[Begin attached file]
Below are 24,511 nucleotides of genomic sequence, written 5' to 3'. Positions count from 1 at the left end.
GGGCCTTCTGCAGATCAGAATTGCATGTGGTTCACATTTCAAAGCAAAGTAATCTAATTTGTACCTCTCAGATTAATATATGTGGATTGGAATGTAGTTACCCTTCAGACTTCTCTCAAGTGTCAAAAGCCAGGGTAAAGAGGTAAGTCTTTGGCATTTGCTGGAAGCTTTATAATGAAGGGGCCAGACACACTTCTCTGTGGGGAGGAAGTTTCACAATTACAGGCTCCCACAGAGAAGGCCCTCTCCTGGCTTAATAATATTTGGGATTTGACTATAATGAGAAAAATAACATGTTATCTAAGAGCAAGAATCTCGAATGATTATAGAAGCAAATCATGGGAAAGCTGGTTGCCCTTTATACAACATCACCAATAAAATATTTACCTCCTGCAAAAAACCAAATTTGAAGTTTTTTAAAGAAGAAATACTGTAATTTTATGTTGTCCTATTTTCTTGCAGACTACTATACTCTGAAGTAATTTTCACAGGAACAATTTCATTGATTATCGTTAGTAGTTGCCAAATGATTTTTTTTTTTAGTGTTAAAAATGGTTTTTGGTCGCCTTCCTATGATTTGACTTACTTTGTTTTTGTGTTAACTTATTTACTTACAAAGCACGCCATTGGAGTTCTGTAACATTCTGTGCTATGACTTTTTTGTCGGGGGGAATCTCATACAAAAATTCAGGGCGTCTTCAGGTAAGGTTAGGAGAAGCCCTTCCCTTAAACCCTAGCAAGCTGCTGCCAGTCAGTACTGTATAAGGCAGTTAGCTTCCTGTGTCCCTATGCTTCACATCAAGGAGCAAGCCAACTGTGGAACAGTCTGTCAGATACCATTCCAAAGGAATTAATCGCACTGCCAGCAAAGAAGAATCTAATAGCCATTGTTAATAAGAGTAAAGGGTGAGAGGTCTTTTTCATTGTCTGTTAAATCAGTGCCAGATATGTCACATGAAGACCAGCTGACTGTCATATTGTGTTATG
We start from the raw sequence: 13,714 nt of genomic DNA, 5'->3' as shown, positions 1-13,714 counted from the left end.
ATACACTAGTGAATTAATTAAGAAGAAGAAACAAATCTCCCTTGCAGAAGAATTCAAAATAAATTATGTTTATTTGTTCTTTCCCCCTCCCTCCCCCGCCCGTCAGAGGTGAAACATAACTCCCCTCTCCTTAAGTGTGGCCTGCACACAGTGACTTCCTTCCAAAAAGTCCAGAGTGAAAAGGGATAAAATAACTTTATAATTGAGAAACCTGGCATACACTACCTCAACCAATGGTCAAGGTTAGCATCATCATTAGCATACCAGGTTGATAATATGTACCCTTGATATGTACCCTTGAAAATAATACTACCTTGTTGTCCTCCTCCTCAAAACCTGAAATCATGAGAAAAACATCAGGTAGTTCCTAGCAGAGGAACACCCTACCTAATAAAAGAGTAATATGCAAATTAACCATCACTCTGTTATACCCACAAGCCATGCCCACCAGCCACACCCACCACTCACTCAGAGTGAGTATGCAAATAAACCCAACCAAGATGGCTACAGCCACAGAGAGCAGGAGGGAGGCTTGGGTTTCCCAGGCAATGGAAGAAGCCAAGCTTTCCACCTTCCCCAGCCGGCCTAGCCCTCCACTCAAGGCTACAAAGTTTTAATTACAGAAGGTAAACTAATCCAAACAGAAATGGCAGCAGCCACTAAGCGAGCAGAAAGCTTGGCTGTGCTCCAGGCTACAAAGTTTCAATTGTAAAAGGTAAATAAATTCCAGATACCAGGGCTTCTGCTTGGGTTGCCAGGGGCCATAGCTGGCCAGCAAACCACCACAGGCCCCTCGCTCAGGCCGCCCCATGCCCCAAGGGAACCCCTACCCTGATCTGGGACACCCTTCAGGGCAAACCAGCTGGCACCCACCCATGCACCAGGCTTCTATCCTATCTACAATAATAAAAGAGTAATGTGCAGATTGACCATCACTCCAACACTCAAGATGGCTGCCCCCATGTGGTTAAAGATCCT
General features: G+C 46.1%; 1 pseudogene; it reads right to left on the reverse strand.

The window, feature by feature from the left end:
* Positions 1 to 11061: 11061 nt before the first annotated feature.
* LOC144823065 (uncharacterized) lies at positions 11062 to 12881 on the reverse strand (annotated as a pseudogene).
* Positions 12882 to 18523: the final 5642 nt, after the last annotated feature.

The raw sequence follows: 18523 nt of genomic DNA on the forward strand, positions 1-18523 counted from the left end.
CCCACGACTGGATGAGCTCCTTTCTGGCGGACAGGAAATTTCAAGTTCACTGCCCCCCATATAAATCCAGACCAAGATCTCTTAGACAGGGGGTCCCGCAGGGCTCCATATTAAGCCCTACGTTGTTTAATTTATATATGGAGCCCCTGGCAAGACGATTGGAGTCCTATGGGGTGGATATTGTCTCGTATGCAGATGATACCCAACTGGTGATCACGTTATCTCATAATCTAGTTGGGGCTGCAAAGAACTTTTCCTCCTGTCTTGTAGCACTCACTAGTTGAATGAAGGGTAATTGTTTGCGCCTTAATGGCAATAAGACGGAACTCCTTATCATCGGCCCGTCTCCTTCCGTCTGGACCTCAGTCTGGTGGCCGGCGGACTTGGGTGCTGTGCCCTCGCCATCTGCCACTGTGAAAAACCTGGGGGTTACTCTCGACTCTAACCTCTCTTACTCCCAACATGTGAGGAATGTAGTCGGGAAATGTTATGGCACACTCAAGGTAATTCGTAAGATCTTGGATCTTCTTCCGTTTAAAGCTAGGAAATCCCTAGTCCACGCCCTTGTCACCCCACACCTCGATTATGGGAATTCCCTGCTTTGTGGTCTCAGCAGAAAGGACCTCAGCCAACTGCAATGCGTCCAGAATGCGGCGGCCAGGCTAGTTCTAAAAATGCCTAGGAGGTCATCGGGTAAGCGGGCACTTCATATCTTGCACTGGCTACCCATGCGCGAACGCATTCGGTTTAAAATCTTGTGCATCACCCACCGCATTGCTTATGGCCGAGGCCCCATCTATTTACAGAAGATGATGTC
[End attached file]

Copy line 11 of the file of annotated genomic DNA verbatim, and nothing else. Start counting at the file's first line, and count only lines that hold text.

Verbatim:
CCCACGACTGGATGAGCTCCTTTCTGGCGGACAGGAAATTTCAAGTTCACTGCCCCCCATATAAATCCAGACCAAGATCTCTTAGACAGGGGGTCCCGCAGGGCTCCATATTAAGCCCTACGTTGTTTAATTTATATATGGAGCCCCTGGCAAGACGATTGGAGTCCTATGGGGTGGATATTGTCTCGTATGCAGATGATACCCAACTGGTGATCACGTTATCTCATAATCTAGTTGGGGCTGCAAAGAACTTTTCCTCCTGTCTTGTAGCACTCACTAGTTGAATGAAGGGTAATTGTTTGCGCCTTAATGGCAATAAGACGGAACTCCTTATCATCGGCCCGTCTCCTTCCGTCTGGACCTCAGTCTGGTGGCCGGCGGACTTGGGTGCTGTGCCCTCGCCATCTGCCACTGTGAAAAACCTGGGGGTTACTCTCGACTCTAACCTCTCTTACTCCCAACATGTGAGGAATGTAGTCGGGAAATGTTATGGCACACTCAAGGTAATTCGTAAGATCTTGGATCTTCTTCCGTTTAAAGCTAGGAAATCCCTAGTCCACGCCCTTGTCACCCCACACCTCGATTATGGGAATTCCCTGCTTTGTGGTCTCAGCAGAAAGGACCTCAGCCAACTGCAATGCGTCCAGAATGCGGCGGCCAGGCTAGTTCTAAAAATGCCTAGGAGGTCATCGGGTAAGCGGGCACTTCATATCTTGCACTGGCTACCCATGCGCGAACGCATTCGGTTTAAAATCTTGTGCATCACCCACCGCATTGCTTATGGCCGAGGCCCCATCTATTTACAGAAGATGATGTC